Here are the things you’ll need:
b. Sharp utility knife with extra blades
c. Screw gun or screw setter
d. Drywall screws
e. Drywall knives
f. Drywall mud pan
g. Caulk or adhesive gun
h. A drywall router or keyhole saw (depending on the size of the project)
i. Sanding pads or blocks
j. Wallboard sheets
k. Joint tape
l. Joint compound
m. Wallboard adhesive
You can search online for videos and articles that teach you how exactly to do the job. For example, HGTV has listed its recommended method for hanging drywall by yourself. When it comes to finishing the wall, however, it’s better to call an expert (otherwise your interiors will look cheap and clearly DIY-quality).
6. Basic Roof and Gutter Repair
Roofs, gutters, and downspouts are essential parts of the drainage system of a home. Any major damage done to them will require professional help, but a landlord can do most maintenance and simple fixes. Besides, it should also be part of your routine maintenance plan as a landlord.
Here are the tasks you should learn how to do:
a. Replacing damaged shingles
b. Repairing a flat roof (where gravity won’t push off the water like a slanted roof)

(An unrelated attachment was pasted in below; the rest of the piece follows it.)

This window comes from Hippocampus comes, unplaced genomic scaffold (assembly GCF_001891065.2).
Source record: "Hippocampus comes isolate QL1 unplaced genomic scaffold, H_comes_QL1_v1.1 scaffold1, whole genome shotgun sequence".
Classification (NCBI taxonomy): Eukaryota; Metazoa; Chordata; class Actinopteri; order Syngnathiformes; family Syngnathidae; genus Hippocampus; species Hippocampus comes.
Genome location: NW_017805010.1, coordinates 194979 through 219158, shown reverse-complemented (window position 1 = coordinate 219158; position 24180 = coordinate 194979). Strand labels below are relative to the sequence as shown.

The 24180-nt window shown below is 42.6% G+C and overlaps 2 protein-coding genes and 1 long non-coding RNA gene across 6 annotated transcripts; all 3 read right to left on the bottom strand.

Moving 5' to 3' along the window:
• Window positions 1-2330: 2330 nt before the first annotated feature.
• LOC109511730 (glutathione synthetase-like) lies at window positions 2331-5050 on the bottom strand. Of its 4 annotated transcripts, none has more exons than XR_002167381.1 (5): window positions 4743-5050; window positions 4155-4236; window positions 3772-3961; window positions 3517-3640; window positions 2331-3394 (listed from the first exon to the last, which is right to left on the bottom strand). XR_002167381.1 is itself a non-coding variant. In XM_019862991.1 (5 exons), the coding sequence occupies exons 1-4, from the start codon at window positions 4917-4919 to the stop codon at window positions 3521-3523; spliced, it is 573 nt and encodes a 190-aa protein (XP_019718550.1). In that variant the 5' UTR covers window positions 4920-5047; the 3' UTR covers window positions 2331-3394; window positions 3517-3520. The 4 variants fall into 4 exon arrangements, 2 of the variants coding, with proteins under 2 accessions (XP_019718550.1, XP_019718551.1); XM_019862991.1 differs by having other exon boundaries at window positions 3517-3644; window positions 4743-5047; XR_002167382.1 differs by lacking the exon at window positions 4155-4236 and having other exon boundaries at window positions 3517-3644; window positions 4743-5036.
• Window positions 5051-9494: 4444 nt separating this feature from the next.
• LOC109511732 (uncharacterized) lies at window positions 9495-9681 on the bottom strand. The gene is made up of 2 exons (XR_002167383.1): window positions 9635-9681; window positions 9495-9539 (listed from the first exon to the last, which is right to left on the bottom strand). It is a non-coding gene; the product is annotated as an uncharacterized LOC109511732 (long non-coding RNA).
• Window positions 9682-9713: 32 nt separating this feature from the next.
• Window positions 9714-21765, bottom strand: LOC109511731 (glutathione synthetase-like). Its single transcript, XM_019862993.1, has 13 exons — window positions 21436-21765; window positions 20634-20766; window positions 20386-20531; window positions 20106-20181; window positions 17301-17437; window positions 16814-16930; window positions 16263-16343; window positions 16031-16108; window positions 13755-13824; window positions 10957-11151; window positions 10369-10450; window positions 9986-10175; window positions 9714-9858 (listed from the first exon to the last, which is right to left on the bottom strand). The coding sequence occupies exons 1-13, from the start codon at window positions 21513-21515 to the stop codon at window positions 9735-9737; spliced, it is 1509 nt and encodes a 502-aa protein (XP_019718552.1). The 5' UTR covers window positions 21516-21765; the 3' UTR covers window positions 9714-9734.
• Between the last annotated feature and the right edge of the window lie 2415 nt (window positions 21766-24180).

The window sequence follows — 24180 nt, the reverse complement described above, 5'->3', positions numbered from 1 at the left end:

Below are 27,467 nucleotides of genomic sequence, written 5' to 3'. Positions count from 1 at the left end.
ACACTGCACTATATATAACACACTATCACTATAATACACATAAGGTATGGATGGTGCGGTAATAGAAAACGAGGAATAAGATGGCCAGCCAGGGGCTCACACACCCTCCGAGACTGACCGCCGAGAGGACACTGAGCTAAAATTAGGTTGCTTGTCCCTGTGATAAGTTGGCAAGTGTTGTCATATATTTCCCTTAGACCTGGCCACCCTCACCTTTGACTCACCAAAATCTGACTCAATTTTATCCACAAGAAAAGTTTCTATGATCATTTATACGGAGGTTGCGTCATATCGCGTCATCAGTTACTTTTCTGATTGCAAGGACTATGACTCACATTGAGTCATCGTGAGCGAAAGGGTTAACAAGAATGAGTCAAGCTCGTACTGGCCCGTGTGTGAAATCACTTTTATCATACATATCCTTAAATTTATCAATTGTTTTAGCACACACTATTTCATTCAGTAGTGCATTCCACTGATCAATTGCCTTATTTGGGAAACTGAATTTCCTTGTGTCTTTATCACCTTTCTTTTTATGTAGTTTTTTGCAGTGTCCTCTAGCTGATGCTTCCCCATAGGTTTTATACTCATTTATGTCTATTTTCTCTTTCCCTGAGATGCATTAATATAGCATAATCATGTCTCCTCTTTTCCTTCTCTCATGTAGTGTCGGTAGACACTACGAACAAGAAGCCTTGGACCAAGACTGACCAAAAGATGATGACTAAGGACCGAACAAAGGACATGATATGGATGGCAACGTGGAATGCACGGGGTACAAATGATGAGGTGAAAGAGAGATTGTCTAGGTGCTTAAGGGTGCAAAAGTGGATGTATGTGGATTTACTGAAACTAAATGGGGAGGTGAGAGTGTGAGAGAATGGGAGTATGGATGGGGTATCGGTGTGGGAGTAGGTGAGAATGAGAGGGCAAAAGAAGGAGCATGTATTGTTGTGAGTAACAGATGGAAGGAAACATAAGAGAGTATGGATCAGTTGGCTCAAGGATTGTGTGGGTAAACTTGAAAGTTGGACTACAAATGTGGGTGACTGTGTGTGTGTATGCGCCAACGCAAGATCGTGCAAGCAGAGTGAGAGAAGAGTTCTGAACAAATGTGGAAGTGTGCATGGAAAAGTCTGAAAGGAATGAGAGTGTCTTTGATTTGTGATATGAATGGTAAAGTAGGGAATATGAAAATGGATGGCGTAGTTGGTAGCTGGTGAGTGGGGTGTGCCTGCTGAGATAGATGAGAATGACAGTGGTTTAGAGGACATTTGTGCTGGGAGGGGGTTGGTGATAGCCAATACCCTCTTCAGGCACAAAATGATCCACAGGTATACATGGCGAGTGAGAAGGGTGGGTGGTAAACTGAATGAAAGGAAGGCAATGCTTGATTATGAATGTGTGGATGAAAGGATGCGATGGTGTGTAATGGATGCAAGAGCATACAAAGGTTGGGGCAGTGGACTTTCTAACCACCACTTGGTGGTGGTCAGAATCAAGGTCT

c. Resolving issues with battens
d. Repairing open valley flashings
e. Repairing metal flashings
f. Unclogging the gutters
g. Realigning the gutters
h. Removing rust from metal gutters
i. Fixing leaks in PVC or UPVC gutters
j. Tightening a loose downspout
For most of these tasks, the basic tools you’ll need are the following:
b. Chicken or roof ladder
e. Utility knife
f. Chalk line
g. Flat pry bar
h. Scratch awl/punch gloves
i. Putty knife
j. Caulking gun
Home Stratosphere has instructions on how to DIY roof repairs, while Blue Barrel Systems has a list of easy gutter repairs you can learn.
Landlords need to protect their assets and keep them in tip-top shape for the tenants. Most maintenance and repairs can be done without a professional, as long as you’re willing to learn and have all the necessary equipment.
Still, it’s best that you approach each task with a bit of common sense. Consider the value of your time and the extent of repair needed to see if it’s even worth it for you to spend your hours on the project. If you don’t feel confident in your abilities, it may be worth hiring a professional. On the other hand, if the task is easy and affordable for an amateur like yourself, then, by all means, take on the challenge!
Alternatively, you can leave it to a property management company to deal with all the maintenance and repairs. They’ll know which contractor and professionals best to contact and fix up your rentals.
Any other tips for landlords trying to DIY rental repairs?
Image courtesy of Ksenia Chernaya